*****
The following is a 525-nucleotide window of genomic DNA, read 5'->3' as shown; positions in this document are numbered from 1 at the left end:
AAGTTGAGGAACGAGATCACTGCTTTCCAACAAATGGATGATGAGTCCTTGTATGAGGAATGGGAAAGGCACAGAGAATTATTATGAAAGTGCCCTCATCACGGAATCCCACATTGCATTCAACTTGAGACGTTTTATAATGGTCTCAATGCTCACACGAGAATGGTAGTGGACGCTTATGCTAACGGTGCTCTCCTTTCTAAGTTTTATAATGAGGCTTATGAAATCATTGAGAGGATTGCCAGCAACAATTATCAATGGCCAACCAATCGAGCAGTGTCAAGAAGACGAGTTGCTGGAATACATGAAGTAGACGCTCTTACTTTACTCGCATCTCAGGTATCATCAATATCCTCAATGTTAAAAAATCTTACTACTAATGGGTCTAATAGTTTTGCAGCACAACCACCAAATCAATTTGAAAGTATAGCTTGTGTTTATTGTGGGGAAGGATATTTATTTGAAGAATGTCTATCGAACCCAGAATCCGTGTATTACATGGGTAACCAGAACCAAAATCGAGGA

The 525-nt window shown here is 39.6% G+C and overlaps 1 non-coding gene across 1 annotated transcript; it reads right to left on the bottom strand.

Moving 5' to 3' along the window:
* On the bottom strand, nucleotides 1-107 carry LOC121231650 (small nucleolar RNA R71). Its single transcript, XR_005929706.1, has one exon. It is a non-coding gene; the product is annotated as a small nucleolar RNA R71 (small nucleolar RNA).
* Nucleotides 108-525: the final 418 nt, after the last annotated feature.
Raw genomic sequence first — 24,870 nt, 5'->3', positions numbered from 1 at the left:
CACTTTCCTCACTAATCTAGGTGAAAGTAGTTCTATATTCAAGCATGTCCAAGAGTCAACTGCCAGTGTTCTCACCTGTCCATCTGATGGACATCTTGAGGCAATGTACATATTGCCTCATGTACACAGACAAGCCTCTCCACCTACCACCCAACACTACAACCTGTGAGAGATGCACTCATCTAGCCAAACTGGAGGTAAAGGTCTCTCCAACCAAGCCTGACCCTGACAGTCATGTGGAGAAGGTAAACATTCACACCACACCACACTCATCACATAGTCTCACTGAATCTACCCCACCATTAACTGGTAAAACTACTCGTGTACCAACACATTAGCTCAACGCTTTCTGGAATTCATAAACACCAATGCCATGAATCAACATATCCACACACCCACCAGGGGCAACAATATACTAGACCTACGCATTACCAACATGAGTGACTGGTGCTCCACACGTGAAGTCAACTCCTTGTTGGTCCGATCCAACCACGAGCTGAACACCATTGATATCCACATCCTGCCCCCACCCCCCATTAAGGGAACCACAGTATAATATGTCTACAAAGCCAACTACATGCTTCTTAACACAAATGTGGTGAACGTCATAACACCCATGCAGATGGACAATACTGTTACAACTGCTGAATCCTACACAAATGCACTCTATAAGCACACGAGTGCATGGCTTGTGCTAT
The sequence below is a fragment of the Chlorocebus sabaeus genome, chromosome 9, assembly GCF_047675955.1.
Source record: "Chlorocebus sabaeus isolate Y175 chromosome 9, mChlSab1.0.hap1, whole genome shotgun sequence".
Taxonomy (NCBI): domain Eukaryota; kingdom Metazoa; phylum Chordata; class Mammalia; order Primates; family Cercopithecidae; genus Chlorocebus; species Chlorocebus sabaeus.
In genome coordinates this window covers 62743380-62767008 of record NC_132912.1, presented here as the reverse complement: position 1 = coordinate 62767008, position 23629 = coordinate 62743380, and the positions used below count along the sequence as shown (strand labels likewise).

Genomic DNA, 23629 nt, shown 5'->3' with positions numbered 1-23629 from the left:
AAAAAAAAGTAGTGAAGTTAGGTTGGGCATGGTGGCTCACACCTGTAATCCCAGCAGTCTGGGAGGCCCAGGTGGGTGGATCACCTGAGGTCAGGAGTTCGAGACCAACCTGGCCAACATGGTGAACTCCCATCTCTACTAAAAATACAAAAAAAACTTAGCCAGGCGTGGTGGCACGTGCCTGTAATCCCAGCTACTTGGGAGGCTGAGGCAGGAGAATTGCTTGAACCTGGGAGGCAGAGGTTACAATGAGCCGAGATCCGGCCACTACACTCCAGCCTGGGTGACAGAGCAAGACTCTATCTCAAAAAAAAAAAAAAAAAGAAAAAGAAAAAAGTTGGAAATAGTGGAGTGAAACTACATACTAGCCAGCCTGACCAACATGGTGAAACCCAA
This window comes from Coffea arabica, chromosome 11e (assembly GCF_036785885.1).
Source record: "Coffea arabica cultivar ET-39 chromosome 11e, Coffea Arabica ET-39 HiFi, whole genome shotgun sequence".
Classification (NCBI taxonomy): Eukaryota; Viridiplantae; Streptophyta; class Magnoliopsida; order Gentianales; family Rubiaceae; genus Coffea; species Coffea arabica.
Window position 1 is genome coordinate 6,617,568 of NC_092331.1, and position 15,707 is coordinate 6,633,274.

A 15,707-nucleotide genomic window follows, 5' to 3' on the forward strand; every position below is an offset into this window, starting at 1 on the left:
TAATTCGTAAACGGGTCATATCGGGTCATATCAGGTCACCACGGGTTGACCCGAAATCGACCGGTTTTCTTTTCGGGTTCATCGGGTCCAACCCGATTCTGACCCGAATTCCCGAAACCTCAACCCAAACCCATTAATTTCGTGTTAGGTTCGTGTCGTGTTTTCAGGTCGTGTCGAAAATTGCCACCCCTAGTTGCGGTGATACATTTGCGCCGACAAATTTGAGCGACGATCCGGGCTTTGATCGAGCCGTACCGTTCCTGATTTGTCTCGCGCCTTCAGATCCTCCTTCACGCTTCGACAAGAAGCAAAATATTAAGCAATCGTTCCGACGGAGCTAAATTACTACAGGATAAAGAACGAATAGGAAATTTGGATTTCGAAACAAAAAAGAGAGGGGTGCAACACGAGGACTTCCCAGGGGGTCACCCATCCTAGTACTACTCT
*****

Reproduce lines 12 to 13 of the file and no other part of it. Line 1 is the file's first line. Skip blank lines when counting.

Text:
In genome coordinates this window covers 62743380-62767008 of record NC_132912.1, presented here as the reverse complement: position 1 = coordinate 62767008, position 23629 = coordinate 62743380, and the positions used below count along the sequence as shown (strand labels likewise).

Genomic DNA, 23629 nt, shown 5'->3' with positions numbered 1-23629 from the left: